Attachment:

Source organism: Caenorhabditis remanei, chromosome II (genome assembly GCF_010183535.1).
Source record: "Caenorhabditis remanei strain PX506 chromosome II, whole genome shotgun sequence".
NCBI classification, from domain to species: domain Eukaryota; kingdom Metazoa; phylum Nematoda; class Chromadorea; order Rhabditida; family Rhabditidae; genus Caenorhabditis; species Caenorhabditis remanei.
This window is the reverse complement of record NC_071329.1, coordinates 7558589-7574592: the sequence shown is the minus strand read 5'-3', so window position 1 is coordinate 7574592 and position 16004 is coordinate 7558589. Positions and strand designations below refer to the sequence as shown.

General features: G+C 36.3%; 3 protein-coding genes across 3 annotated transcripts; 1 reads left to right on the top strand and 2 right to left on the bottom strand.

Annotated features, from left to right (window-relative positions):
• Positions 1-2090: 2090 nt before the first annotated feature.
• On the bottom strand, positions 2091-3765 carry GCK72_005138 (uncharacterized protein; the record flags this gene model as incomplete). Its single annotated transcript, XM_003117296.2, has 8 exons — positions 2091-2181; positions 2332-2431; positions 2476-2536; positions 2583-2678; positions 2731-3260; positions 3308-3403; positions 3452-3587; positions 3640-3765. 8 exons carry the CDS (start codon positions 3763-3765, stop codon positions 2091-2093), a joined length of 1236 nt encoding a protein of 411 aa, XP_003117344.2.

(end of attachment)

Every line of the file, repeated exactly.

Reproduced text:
Source organism: Caenorhabditis remanei, chromosome II (genome assembly GCF_010183535.1).
Source record: "Caenorhabditis remanei strain PX506 chromosome II, whole genome shotgun sequence".
NCBI classification, from domain to species: domain Eukaryota; kingdom Metazoa; phylum Nematoda; class Chromadorea; order Rhabditida; family Rhabditidae; genus Caenorhabditis; species Caenorhabditis remanei.
This window is the reverse complement of record NC_071329.1, coordinates 7558589-7574592: the sequence shown is the minus strand read 5'-3', so window position 1 is coordinate 7574592 and position 16004 is coordinate 7558589. Positions and strand designations below refer to the sequence as shown.

General features: G+C 36.3%; 3 protein-coding genes across 3 annotated transcripts; 1 reads left to right on the top strand and 2 right to left on the bottom strand.

Annotated features, from left to right (window-relative positions):
• Positions 1-2090: 2090 nt before the first annotated feature.
• On the bottom strand, positions 2091-3765 carry GCK72_005138 (uncharacterized protein; the record flags this gene model as incomplete). Its single annotated transcript, XM_003117296.2, has 8 exons — positions 2091-2181; positions 2332-2431; positions 2476-2536; positions 2583-2678; positions 2731-3260; positions 3308-3403; positions 3452-3587; positions 3640-3765. 8 exons carry the CDS (start codon positions 3763-3765, stop codon positions 2091-2093), a joined length of 1236 nt encoding a protein of 411 aa, XP_003117344.2.